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About draft-nottingham-http-pipeline-01.txt

From: Willy Tarreau <w@1wt.eu>
Date: Mon, 14 Mar 2011 20:21:34 +0100
To: Mark Nottingham <mnot@mnot.net>
Cc: HTTP Working Group <ietf-http-wg@w3.org>
Message-ID: <20110314192134.GG22813@1wt.eu>
Hello Mark,

First, thanks for this update on your proposal. After having spent
some time thinking on the issue, and a bit of experience at a mobile
phone operator where transparent proxies are everywhere on the client
side, I really think that the current proposal will not make the
situation significantly improve, despite the initially good idea.

Please let me explain.

Pipelining issues are connection-specific : a client may decide to
pipeline or not to pipeline over a given connection. The client
does not know whether there are transparent proxies in the chain
(or "interception proxies", let's call them all "transparent" for
the sake of easier explanation).

When those transparent proxies are specific to the site the client
is visiting, it can make sense to rely on Assoc-Req, because after
all, it's the site's admin responsibility to ensure that their
servers will correctly build the header. In fact there's another
issue on this point, let's see later.

But when the transparent proxies are on the client side, the header
basically brings no information. In fact, either all sites work, or
all of them fail. If the transparent proxy is unable to cope with
pipelining, granted some sites will be blacklisted from time to time,
but it will still not be possible to blacklist all connections passing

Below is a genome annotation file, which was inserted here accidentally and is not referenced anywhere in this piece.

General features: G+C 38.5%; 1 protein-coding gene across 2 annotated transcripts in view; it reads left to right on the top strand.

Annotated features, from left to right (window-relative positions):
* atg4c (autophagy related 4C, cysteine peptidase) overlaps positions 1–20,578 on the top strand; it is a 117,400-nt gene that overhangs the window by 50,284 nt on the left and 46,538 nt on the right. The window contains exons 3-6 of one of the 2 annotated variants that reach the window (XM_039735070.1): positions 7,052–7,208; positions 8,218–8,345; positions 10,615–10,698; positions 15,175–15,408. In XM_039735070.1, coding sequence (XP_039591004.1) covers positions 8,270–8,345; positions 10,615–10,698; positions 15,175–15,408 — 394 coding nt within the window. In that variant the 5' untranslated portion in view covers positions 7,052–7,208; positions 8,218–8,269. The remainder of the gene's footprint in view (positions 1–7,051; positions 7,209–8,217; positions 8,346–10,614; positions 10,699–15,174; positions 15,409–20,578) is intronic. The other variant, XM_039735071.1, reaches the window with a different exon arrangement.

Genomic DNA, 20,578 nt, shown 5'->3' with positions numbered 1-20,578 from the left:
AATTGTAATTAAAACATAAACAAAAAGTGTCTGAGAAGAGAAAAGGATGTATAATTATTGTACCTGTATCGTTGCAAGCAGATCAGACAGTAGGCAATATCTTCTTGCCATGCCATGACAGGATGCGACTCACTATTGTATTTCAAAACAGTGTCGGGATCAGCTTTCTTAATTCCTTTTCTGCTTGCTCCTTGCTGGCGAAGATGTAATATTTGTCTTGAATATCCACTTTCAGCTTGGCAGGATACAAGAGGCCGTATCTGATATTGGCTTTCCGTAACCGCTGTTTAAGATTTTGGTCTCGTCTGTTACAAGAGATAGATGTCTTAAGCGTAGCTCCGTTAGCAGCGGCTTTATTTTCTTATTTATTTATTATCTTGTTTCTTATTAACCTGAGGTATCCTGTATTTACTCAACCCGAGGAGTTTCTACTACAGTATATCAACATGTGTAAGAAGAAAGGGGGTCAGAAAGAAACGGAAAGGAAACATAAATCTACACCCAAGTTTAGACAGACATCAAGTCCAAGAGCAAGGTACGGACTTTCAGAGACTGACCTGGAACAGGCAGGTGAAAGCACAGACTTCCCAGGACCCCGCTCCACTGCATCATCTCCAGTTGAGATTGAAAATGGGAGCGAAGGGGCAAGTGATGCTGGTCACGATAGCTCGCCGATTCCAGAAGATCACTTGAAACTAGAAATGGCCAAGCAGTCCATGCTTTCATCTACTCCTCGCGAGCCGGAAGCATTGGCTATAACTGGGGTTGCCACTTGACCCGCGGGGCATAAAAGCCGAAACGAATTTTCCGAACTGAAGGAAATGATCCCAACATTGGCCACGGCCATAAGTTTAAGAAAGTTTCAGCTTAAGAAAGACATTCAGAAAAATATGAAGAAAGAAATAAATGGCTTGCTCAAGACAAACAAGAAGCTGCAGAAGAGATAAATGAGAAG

through this reverse-proxy.

However, when the transparent proxy supports pipelining, it will not
be used for the vast majority of sites which do not make use of the
header, while it's unrelated to them. And for the few ones that will
emit the header reporting an issue between the transparent proxy and
the site itself, the client will refrain from pipelining while it's
unrelated to its side.

I see an easy solution to this : transparent proxies on the client
side will have to be modified to 1) remove any Assoc-Req header from
responses, and 2) forge it themselves to send a valid-looking response
to the client. However, this is contrary to what is specified in the
draft. Given the small time it takes to upgrade client-side proxies
at places such as ISPs, and given the noticeable benefits for every
internet site, I'm quite sure that every operator will do it whatever
is written in the spec.

Now for the server side, we're suggesting adding the header on the
servers themselves in order to validate the whole chain. I see two
difficulties with that :